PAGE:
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Suprapubic catheters are used routinely for bladder drainage; however, complications are commonly reported. These complications could be attributed to surgical technique or the catheter itself. Complications related to surgical technique can be controlled and reduced, but catheter-related complications are unavoidable and unpredictable. We report a rare catheter-related complication leading to obstruction of the ureter in a solitary kidney in a patient with neurogenic bladder and voiding dysfunction managed with suprapubic catheter drainage.
Suprapubic catheter drainage is frequently employed for the management of neurogenic bladder with voiding dysfunction. Although it is a safe procedure, multiple intra- and postoperative complications, such as infection, bleeding, and obstruction, are commonly reported.1 Less frequent complications, such as expulsion through bladder, bowel perforation, entero-cutaneous fistula, knotting of the catheter and catheter migration in a gaping ureter, are also reported.2–8 We report another unusual complication of migration of suprapubic catheter into a previously normal non-gaping intramural ureteral orifice of a solitary kidney.
A 50-year-old female with neurogenic bladder secondary to multiple sclerosis managed with a chronic suprapubic catheter for 6 months was admitted with acute exacerbation of multiple sclerosis and symptoms of left-sided pyelonephritis. On admission, the patient was treated conservatively. Further investigations revealed left-sided hydronephrosis without hydroureter, and it was determined that patient had a symptomatic left ureteropelvic junction (UPJ) obstruction (Fig. 1). The diagnosis was confirmed on renal scan which demonstrated t ½ time of 23 minutes with delayed excretion. The patient had a significant past medical history of right radical nephrectomy for Wilm’s tumour at childhood. The hypercontractile neurogenic bladder was simultaneously treated with anticholinergic in the form of oxybutynin. After the initial presentation and diagnosis of the UPJ obstruction, the patient was treated with ureteric stent in view of pain and solitary functioning kidney at which time the ureteric orifice appeared to be normal and non-gaping. The patient was scheduled for an elective open pyeloplasty. She presented (2 weeks prior to the scheduled surgery) with a sudden increased left abdominal pain and decreased urine output from the suprapubic tube for 24 hours. The patient underwent a computed tomography (CT) of the abdomen and pelvis, which revealed increased hydronephrosis and a newly detected hydroureter compared with a previous CT scan performed 6 months prior to the current episode (Fig. 2). The pelvic scan revealed what appeared to be a migrated suprapubic catheter tube into left ureteral orifice and ureter. Due to findings on the CT scan and the patient’s symptoms, the situation was treated as a solitary obstructed kidney, the suprapubic catheter (18 French) was changed under aseptic precautions to drain 250 mL of clear urine. Subsequently, the patient’s pain resolved and she was sent home on prophylactic antibiotics. The patient then underwent an uncomplicated open left Anderson-Hynes pyeloplasty with complete resolution of left renal pain. During the surgery, the ureter appeared non-dilated without any crossing vessel at the UPJ.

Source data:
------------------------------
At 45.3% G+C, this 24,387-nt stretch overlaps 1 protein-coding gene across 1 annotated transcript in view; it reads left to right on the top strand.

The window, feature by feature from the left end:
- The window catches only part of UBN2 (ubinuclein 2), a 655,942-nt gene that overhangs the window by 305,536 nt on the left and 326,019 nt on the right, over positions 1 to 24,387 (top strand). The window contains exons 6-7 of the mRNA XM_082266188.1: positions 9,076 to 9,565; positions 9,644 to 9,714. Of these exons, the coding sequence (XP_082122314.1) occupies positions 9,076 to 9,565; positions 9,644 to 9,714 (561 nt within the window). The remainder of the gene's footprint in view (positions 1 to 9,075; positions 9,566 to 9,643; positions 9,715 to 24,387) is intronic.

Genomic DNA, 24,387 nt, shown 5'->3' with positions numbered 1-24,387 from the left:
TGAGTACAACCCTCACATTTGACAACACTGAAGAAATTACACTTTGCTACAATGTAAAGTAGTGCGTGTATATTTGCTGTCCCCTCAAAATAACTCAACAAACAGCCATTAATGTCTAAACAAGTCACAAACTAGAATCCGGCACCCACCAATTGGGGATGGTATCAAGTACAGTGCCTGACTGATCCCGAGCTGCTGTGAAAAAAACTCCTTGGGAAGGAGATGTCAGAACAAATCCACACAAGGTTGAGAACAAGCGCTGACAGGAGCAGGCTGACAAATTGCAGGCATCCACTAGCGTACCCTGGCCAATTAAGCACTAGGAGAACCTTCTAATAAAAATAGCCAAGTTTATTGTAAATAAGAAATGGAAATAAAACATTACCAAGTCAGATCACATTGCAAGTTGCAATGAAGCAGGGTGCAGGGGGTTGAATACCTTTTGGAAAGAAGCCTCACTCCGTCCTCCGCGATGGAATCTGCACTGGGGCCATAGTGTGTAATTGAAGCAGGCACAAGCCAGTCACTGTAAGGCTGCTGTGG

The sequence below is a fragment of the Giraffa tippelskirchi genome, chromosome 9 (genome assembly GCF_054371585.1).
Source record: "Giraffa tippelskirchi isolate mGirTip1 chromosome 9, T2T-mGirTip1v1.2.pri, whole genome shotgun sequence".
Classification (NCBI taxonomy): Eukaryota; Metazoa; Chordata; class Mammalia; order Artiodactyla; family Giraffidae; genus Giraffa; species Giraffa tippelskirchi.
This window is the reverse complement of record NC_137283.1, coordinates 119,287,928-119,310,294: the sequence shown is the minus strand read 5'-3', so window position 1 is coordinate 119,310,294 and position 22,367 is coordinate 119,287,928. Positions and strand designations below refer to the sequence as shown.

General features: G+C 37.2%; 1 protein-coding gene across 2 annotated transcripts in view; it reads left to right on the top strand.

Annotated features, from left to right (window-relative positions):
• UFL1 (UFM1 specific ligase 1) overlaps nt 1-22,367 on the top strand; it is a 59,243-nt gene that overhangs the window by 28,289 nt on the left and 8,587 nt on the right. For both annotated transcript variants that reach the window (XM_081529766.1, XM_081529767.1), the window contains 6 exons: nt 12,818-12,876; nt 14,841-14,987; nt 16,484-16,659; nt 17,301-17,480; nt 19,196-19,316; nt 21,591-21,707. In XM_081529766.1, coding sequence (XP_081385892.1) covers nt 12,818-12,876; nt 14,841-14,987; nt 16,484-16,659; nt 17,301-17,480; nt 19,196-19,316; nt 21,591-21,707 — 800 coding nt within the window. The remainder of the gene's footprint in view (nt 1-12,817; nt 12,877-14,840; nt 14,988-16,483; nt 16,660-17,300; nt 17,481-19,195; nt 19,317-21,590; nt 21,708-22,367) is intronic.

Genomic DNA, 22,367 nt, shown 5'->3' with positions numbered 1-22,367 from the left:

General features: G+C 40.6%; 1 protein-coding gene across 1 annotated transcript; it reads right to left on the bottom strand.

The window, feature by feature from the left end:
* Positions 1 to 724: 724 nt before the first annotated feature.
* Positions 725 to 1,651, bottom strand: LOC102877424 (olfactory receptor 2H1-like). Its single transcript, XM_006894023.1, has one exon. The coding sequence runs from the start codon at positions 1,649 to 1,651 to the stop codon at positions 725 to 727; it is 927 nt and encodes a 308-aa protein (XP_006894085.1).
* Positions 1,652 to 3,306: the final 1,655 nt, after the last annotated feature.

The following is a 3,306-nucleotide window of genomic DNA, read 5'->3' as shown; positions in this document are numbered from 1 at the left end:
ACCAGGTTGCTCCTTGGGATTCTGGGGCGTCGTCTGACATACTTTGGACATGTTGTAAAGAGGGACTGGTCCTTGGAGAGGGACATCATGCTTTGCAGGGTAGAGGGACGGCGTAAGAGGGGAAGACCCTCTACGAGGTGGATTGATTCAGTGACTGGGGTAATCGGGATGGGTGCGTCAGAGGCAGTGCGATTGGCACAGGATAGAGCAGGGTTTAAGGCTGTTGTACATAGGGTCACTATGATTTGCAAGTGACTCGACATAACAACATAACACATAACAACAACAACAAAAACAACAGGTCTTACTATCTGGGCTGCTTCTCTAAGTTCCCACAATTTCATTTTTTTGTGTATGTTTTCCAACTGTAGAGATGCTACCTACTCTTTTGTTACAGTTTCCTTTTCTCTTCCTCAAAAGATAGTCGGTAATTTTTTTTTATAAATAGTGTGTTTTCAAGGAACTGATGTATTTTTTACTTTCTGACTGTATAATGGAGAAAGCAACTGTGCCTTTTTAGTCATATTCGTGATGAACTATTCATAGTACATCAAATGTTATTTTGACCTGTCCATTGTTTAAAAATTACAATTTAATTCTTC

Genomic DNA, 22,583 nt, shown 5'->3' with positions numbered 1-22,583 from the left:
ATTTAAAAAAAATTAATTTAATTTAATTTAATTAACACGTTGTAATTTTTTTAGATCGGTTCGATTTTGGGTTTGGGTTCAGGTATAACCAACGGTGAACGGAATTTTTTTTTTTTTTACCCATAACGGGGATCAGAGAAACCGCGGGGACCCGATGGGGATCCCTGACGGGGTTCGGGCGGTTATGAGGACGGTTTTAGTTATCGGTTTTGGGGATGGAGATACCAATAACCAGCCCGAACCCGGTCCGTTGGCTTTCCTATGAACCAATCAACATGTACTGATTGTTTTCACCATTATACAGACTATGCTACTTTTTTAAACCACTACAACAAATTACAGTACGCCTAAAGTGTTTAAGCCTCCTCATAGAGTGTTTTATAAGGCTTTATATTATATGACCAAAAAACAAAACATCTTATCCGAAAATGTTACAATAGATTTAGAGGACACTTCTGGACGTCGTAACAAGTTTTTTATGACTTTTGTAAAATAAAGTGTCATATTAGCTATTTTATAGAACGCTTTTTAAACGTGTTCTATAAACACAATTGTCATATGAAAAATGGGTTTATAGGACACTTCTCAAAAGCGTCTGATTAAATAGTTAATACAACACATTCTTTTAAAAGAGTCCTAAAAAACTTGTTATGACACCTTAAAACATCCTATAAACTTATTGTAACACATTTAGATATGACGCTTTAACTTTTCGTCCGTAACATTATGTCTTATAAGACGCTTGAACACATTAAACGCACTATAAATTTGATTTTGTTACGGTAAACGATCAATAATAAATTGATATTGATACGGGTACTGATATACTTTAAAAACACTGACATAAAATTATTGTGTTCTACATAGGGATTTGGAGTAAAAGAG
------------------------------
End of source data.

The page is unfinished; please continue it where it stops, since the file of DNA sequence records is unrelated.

Suprapubic cystostomy catheter drainage is a well-established procedure for managing neurogenic bladder with voiding dysfunction. Multiple commonly observed complications, such as bacteriuria, bleeding, and bladder calculi, are reported.9 Based on a meta-analysis comparing suprapubic catheter tube versus transurethral catheter drainage, the suprapubic route is more acceptable to patients and has reduced microbiological complications.10
Currently, appropriate placement of a suprapubic tube can be confirmed cystoscopically. Singh and colleagues reported a case of left pyelonephritis secondary to catheter migration in a young male with a suprapubic catheter inserted for traumatic urethral stricture. Cystographic evaluation revealed contrast entering the left ureter with bilateral hydronephrosis. The author hypothesized the possibility of migration of catheter in a gaping ureter with bilateral hydronephrosis.8 Similarly, Parikh and colleagues reported a case of urinary retention secondary to suprapubic catheter migration into the prostatic urethra.7
In our case, the patient had a neurogenic bladder secondary to multiple sclerosis managed with a suprapubic catheter and presented with catheter migration into left ureteral orifice leading to left hydronephrosis and obstructive uropathy. This is hypothesized based on the new onset left ureteral dilation compared to previous CT scans. The presence of neurogenic bladder could lead to detrussor over activity leading to migration of the catheter tip into the ureteral orifice. Since the patient had a solitary kidney, diagnosing such a condition is crucial for immediate relief to the obstructed kidney.
In patients with neurogenic bladder with voiding dysfunction managed with suprapubic cystostomy, obstructive uropathy in a solitary functioning kidney should raise the suspicion of a migrated catheter into the ureteral orifice.
Competing interests: None declared.
This paper has been peer-reviewed.